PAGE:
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There's only so many things you can change.

If we ignore stuff like clock speed, extra instructions, media codecs and litho process shrinks, then the main improvements since the 1st-gen i7 have probably been in the FP processing, with some gains in hyperthreading.

 

Given that they've been improving design on the same set of core features ever since Ram access speed fell significantly behind CPU speed (ie '286 era), there's only so far you can improve stuff like branch prediction, cache management, instruction decode, etc.

 

Also, it's not Intel needing to play catchup. Ryzen is essentially AMD finally catching up to (and overtaking) what the Core2 era CPUs were capable of.

Having models with 6, 8, 12 cores is great and all, but just have a look at the list of Xeon CPUs with insane number of cores to see what Intel has been doing for years anyway (fair enough, beyond the sense of most home buyer budgets) - https://en.wikipedia.org/wiki/List_of_Intel_Xeon_microprocessors

 

Sadly, not a great deal of agregated CPU performance being gathered these days... but referring to Tom's Hardware gives an idea of the woeful performance of the likes of the AMD FX line and their APU line.

http://www.tomshardware.com/charts/cpu-charts-2013/benchmarks,140.html

http://www.tomshardware.com/charts/cpu-charts-2015/benchmarks,187.html

Edited by Rybags

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I wouldn't mind one of those 24 core ryzens in one of our new servers at work but given the timing it's not going to happen.

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It also has a decent amount of VRAM too, most likely due to the use of HBM2. Shame that the CPU is still Intel.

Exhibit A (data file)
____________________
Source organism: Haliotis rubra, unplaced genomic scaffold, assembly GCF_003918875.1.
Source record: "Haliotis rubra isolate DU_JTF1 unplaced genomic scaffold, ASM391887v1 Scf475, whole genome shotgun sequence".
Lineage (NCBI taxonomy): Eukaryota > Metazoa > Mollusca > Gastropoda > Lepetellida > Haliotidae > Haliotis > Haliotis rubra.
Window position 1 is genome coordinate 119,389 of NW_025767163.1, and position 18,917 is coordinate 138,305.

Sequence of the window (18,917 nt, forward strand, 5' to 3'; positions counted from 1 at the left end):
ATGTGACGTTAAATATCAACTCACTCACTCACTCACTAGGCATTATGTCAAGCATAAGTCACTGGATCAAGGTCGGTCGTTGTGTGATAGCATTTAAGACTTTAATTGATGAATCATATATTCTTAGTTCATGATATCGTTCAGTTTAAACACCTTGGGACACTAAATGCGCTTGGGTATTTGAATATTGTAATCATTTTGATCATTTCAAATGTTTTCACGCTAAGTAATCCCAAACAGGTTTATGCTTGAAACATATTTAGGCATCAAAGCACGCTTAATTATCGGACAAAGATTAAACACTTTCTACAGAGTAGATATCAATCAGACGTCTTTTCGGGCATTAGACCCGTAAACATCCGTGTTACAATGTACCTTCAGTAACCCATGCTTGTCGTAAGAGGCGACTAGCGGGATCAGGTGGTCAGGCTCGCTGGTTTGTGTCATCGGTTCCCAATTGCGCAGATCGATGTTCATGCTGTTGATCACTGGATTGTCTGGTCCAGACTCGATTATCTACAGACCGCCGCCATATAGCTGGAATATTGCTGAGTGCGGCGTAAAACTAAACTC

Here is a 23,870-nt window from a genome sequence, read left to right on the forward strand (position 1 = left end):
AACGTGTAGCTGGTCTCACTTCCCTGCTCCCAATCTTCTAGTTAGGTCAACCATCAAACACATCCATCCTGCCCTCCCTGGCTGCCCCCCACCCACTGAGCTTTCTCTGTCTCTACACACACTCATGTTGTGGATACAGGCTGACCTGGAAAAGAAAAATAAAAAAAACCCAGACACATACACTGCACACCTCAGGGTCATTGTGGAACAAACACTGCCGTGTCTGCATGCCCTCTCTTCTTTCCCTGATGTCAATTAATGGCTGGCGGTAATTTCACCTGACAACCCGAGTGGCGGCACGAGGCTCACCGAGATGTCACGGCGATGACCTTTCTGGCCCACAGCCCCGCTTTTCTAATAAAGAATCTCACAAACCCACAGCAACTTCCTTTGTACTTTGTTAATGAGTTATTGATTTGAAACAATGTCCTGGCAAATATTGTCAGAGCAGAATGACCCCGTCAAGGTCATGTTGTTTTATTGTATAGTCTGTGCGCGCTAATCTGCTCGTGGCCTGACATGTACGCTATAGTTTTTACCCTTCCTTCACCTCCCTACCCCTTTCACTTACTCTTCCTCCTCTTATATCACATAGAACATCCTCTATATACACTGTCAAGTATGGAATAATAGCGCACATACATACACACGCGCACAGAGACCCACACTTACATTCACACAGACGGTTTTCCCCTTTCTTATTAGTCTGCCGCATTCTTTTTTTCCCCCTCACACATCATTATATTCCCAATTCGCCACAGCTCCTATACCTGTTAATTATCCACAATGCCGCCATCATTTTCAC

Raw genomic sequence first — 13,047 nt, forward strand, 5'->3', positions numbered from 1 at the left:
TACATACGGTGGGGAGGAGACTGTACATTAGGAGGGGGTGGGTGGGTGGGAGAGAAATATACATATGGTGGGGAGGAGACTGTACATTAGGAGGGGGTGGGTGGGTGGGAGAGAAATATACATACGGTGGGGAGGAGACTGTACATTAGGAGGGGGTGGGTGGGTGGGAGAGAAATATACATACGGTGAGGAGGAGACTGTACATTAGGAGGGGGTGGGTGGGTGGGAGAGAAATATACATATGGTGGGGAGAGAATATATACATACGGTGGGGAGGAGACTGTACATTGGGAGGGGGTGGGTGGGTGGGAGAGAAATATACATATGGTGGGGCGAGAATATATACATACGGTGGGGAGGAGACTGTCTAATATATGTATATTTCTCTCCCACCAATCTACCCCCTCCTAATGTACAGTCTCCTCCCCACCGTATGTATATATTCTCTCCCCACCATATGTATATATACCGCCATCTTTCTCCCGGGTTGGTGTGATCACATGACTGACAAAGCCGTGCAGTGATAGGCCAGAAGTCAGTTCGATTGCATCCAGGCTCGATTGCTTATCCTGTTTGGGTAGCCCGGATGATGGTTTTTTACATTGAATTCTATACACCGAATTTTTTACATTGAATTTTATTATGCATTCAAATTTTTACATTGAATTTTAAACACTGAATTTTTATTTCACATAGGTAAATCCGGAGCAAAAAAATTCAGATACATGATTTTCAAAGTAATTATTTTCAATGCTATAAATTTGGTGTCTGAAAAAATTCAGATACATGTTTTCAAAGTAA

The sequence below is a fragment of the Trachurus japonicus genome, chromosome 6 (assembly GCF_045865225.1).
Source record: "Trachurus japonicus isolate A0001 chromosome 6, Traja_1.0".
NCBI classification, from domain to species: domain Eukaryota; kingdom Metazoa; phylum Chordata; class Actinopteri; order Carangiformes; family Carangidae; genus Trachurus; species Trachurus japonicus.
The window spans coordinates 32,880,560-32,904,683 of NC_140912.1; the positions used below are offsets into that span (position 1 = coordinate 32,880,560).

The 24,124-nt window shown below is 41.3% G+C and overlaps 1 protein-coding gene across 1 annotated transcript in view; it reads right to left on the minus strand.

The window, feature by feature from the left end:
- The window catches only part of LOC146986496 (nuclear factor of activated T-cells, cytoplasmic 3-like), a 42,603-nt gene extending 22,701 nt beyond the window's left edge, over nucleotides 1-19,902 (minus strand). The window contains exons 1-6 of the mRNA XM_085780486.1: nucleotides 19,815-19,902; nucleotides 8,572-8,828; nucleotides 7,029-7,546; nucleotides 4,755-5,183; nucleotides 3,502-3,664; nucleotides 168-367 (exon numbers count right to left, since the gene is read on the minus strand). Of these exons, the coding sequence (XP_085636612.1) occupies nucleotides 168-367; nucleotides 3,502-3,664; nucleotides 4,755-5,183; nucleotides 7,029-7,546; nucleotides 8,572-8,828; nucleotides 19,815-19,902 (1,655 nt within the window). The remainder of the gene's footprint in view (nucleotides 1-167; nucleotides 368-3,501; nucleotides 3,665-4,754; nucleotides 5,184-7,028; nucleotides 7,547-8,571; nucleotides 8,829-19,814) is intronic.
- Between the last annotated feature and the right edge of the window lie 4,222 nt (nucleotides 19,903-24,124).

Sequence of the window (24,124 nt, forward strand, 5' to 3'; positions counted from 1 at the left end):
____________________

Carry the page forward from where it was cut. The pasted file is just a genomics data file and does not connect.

Apple would have to redesign their motherboards for the iMacs so they aren't going to do that.

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There's only so many things you can change.

If we ignore stuff like clock speed, extra instructions, media codecs and litho process shrinks, then the main improvements since the 1st-gen i7 have probably been in the FP processing, with some gains in hyperthreading.

 

Given that they've been improving design on the same set of core features ever since Ram access speed fell significantly behind CPU speed (ie '286 era), there's only so far you can improve stuff like branch prediction, cache management, instruction decode, etc.

 

Also, it's not Intel needing to play catchup. Ryzen is essentially AMD finally catching up to (and overtaking) what the Core2 era CPUs were capable of.

Having models with 6, 8, 12 cores is great and all, but just have a look at the list of Xeon CPUs with insane number of cores to see what Intel has been doing for years anyway (fair enough, beyond the sense of most home buyer budgets) - https://en.wikipedia.org/wiki/List_of_Intel_Xeon_microprocessors

 

Sadly, not a great deal of agregated CPU performance being gathered these days... but referring to Tom's Hardware gives an idea of the woeful performance of the likes of the AMD FX line and their APU line.

http://www.tomshardware.com/charts/cpu-charts-2013/benchmarks,140.html

http://www.tomshardware.com/charts/cpu-charts-2015/benchmarks,187.html

I'd disagree with regards to the hyperthreading. They haven't really touched that area given what many tech sites have gathered from the micro-architecture diagrams from Intel.

 

If I have to see it from an engineering point of view, they've reached the limit of the Core architecture.

 

Along with this, the reason why Intel has a lot of insane core products is because of no competition.